Where to Go with Our Grief

Nana squirted the colors out on white paper plates, four small mounds. Fingers dip in, tentative at first. “This is your sad page. Madeline,” mom explains, “draw your feeling.  It doesn’t have to be a picture, just paint how you feel onto the paper.”

“I left my friends,” she whispers low blue mixing with yellow then mixing again with red swirling brown, black, red in round motions.  “I miss Shawn…and my church…and my friends.” Her hands slide round and round and round covering up the interior white.

Yesterday she scrawled the names of each of her classmates on small slips of paper, zipped them in a small pouch as if she was afraid she would lose them. She kept taking them out one at a time to look at them, whisper their names to us, tell us their stories.

Then Madeline explained to little brother in her teacher voice, “You don’t have to make a picture, Xavi, just a feeling. How do you feel?”

 

On the top we labeled the obvious: SAD. Then we closed our eyes, used the imagination to hand our pictures to Jesus waiting for us, open hands.  Madeline shared that Jesus was holding her close, his arms across her chest while she talked with Him about what her picture meant. We watched her motion with her hands, gave Him her blended lament.

He alone knows what to do when our hearts bleed raw. He holds our tears close to His heart…longs to someday wipe them away for good.

My heart weeps as I watch and tears stream and I turn towards window looking over the backyard to wipe.  And if I feel their pain raw, oh how He must feel as He watches, as He carries our grief, eats the bread of our sorrow, always present, the empathetic witness. Surely He has borne our grief and carried our sorrows.(Isaiah 53:4)

And He still wants to carry our pain, but do we remember to hand the heavy over?

I carried Xavier, full body like superman to the sink, arms out, fingers shot straight. I pushed up the faucet and he watched the colors run together and swirl in the bottom of the sink.

“Look, clean mama!” We clapped at the empty, clean, pure, then his eyes turn away and with mischievous grin he flicked his fingers into my face, giggled.

Mom deals out a new empty sheet: “Here is your happy paper. What are you thankful for today, Xavier?”

“Nana, nana, nana!” he yells, bouncing up and down on the wooden barstool.

And you friend, are you carrying grief that needs to be lamented and handed over to your Abba?

And these are thanksgivings lifted up because He is so good and always giving:

1. Barnes and Noble Sunday afternoon and inspiration that keeps me from sleep

2. Cupping children’s faces in my hands in the early morning, morning breath stale

3. My parents huge house where we all spread out on three floors,

4. Ikea wanderings with my mom, changing shoes halfway through, sharing the same size,

5. Not being jealous of the mother/daughter shoppers giggling in back of us because we had been having our own giggle feast for hours,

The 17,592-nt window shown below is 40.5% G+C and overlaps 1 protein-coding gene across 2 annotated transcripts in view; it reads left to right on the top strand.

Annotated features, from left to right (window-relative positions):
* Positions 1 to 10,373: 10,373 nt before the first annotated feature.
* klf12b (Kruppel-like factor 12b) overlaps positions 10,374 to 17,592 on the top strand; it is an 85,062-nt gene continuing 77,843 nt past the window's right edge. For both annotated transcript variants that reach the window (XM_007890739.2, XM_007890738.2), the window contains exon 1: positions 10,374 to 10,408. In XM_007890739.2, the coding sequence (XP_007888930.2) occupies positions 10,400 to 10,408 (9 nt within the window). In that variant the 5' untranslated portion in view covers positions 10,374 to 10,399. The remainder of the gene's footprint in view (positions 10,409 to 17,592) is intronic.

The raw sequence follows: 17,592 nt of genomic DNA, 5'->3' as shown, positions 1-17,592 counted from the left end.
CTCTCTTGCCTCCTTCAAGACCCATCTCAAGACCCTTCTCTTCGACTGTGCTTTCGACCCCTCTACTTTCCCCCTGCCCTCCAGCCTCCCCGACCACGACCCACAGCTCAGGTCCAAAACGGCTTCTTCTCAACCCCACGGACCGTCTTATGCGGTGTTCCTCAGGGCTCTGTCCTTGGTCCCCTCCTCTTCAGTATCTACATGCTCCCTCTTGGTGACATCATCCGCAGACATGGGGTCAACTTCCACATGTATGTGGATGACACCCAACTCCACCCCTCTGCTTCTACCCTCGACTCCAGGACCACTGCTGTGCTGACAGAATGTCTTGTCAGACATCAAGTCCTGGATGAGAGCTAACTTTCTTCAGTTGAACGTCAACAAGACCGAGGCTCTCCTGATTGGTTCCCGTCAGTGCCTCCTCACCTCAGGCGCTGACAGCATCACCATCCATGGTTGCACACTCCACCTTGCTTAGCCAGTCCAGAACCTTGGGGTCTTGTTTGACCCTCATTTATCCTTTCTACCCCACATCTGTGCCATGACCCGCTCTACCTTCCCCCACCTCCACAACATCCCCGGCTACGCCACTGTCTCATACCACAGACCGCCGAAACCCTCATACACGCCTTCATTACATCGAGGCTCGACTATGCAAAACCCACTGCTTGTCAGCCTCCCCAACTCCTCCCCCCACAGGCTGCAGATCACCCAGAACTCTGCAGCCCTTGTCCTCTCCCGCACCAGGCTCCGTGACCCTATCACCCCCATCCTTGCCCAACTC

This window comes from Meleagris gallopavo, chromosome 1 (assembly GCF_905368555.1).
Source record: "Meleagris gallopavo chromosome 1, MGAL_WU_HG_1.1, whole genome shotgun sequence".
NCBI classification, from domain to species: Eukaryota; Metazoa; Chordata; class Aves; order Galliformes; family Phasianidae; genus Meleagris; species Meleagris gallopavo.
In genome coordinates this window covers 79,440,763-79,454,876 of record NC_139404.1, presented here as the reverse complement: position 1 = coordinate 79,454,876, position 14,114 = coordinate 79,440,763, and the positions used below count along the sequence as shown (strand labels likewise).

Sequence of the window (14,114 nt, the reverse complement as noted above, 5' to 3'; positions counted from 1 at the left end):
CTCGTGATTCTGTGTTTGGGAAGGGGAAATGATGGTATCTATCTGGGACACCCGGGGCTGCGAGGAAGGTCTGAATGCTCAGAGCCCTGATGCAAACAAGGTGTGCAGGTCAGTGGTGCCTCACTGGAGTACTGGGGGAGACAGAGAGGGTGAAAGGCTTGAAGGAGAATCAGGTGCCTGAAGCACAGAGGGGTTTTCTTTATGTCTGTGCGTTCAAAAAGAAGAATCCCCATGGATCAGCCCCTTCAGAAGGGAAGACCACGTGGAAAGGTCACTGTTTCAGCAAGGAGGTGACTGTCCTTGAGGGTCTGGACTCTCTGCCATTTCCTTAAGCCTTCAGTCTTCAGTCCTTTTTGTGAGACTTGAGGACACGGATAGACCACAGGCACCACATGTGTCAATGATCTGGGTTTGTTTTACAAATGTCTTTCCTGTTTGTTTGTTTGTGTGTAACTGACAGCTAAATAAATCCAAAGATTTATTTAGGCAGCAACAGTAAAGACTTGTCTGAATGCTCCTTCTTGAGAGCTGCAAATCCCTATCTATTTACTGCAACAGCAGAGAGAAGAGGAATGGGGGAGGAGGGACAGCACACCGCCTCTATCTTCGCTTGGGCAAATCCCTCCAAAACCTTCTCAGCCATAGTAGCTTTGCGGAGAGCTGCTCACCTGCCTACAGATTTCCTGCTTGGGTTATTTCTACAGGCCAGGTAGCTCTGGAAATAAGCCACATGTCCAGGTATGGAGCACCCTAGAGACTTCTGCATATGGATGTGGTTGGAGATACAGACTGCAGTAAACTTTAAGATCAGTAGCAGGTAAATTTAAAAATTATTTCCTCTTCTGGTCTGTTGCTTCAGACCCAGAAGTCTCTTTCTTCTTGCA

6. Children bursting into the house, throwing off bathing suits and running through the house naked,

7. Good Samaritan, Paoli. Raising our hands to praise after Elijah from Mendelsohn had been sung artfully,

8. The hills, singing green, trees full, pregnant

9. Stone farmhouses, red barns, meandering lanes

10. New friends with depth and eyes that light up when I mention “Alexander Schmemann.”

And I love sharing these with the insightful Ann Voskamp at her site: www.aholyexperience.com and the lovely Laura Boggess at www.lauraboggess.com and of course Jen, always full of humor and raw vulnerability at www.findingheaventoday.com .

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10 Comments

  1. I don’t know you and your family’s story, but it sounds as if you are in a painful transition. I’m so glad that you’re giving your children opportunities to express their grief. And I love, love, love how you’ve taught them to hand over their grief to our Savior. He’s waiting to comfort us, isn’t He? This really stirred me, my friend. I’m praying for you and your sweet family that you’ll feel God’s nearness and comfort throughout this painful transition and loss.

    1. Beth, thank you for your prayers. We feel ourselves on a bumper cars of sorts with joy one moment, a bit directionless and other days with a serious case of whiplash.

  2. Thank you for this! My family is moving as my husband has been appointed to another church and it’s so hard to explain to others who are not in this situation what it is like. Our children are 8 and 3 and our 8 yr old is doing ok but we move this weekend so I may try this activity with her. P.S. We are neighbors and good friends of your cousin Tim in NY. His wife actually sent me the link. I’m so glad she did!

  3. What an amazingly creative ways to help children express their feelings. We are experiencing some major transitions in our life and my 7 y/o is very artistic – this would be a great way to help her show her feelings and then to trust God with them. Thank you for sharing!

  4. We moved a few years ago – God brought us back “home” but we were all broken by the move, the boys missing their friends, their church, their home – but God provides – it’s a process, a trusting – praying for you guys in your transition:) I love your project, that you let them address their feelings like that!

  5. What a blessing you are to your hurting family. I love how you had the children let their sadness flow out upon the page, and then hand it over to Jesus. Just a beautiful image!

  6. What a beautiful moment shared between three generations! So grateful that your transition has allowed us to become friends today and meet in person!

    1. Thanks Annette for easy conversation shared, hospitality and those amazing zucchini muffins! You are an oasis of friendship in the midst of this transition!

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